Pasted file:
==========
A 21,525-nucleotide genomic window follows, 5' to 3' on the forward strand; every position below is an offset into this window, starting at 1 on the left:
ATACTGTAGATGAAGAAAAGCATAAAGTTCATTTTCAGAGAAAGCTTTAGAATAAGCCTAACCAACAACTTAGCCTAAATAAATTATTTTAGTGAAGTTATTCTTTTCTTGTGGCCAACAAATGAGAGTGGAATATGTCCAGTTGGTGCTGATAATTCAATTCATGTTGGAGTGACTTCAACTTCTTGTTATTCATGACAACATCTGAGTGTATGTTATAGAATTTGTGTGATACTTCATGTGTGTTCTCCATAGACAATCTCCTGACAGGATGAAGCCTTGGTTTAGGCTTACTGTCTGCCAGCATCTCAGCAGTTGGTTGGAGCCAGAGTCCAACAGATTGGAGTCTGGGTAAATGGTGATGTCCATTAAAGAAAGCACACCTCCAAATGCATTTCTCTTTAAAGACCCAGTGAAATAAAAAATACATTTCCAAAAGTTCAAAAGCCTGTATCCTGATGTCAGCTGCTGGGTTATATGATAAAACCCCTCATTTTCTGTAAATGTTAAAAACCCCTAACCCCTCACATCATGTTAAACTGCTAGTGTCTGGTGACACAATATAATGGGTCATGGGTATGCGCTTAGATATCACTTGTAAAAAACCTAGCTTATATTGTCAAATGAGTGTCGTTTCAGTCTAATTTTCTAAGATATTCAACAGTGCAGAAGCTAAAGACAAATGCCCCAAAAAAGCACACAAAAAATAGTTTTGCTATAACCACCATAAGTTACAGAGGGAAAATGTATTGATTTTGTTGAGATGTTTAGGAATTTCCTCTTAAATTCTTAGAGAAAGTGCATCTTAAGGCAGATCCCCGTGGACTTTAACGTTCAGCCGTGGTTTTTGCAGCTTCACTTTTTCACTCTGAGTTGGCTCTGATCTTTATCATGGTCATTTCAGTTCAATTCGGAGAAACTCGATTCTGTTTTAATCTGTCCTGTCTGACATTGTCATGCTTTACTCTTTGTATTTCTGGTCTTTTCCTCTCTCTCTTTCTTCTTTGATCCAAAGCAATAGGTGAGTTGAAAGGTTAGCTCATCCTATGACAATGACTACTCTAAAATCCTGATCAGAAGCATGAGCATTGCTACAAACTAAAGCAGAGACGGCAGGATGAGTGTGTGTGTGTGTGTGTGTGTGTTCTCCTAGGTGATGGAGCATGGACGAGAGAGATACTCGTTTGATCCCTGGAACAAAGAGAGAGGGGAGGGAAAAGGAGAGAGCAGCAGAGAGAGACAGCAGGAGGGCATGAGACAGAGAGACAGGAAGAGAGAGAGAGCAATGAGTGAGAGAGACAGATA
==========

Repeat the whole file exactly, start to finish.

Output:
A 21,525-nucleotide genomic window follows, 5' to 3' on the forward strand; every position below is an offset into this window, starting at 1 on the left:
ATACTGTAGATGAAGAAAAGCATAAAGTTCATTTTCAGAGAAAGCTTTAGAATAAGCCTAACCAACAACTTAGCCTAAATAAATTATTTTAGTGAAGTTATTCTTTTCTTGTGGCCAACAAATGAGAGTGGAATATGTCCAGTTGGTGCTGATAATTCAATTCATGTTGGAGTGACTTCAACTTCTTGTTATTCATGACAACATCTGAGTGTATGTTATAGAATTTGTGTGATACTTCATGTGTGTTCTCCATAGACAATCTCCTGACAGGATGAAGCCTTGGTTTAGGCTTACTGTCTGCCAGCATCTCAGCAGTTGGTTGGAGCCAGAGTCCAACAGATTGGAGTCTGGGTAAATGGTGATGTCCATTAAAGAAAGCACACCTCCAAATGCATTTCTCTTTAAAGACCCAGTGAAATAAAAAATACATTTCCAAAAGTTCAAAAGCCTGTATCCTGATGTCAGCTGCTGGGTTATATGATAAAACCCCTCATTTTCTGTAAATGTTAAAAACCCCTAACCCCTCACATCATGTTAAACTGCTAGTGTCTGGTGACACAATATAATGGGTCATGGGTATGCGCTTAGATATCACTTGTAAAAAACCTAGCTTATATTGTCAAATGAGTGTCGTTTCAGTCTAATTTTCTAAGATATTCAACAGTGCAGAAGCTAAAGACAAATGCCCCAAAAAAGCACACAAAAAATAGTTTTGCTATAACCACCATAAGTTACAGAGGGAAAATGTATTGATTTTGTTGAGATGTTTAGGAATTTCCTCTTAAATTCTTAGAGAAAGTGCATCTTAAGGCAGATCCCCGTGGACTTTAACGTTCAGCCGTGGTTTTTGCAGCTTCACTTTTTCACTCTGAGTTGGCTCTGATCTTTATCATGGTCATTTCAGTTCAATTCGGAGAAACTCGATTCTGTTTTAATCTGTCCTGTCTGACATTGTCATGCTTTACTCTTTGTATTTCTGGTCTTTTCCTCTCTCTCTTTCTTCTTTGATCCAAAGCAATAGGTGAGTTGAAAGGTTAGCTCATCCTATGACAATGACTACTCTAAAATCCTGATCAGAAGCATGAGCATTGCTACAAACTAAAGCAGAGACGGCAGGATGAGTGTGTGTGTGTGTGTGTGTGTGTTCTCCTAGGTGATGGAGCATGGACGAGAGAGATACTCGTTTGATCCCTGGAACAAAGAGAGAGGGGAGGGAAAAGGAGAGAGCAGCAGAGAGAGACAGCAGGAGGGCATGAGACAGAGAGACAGGAAGAGAGAGAGAGCAATGAGTGAGAGAGACAGATA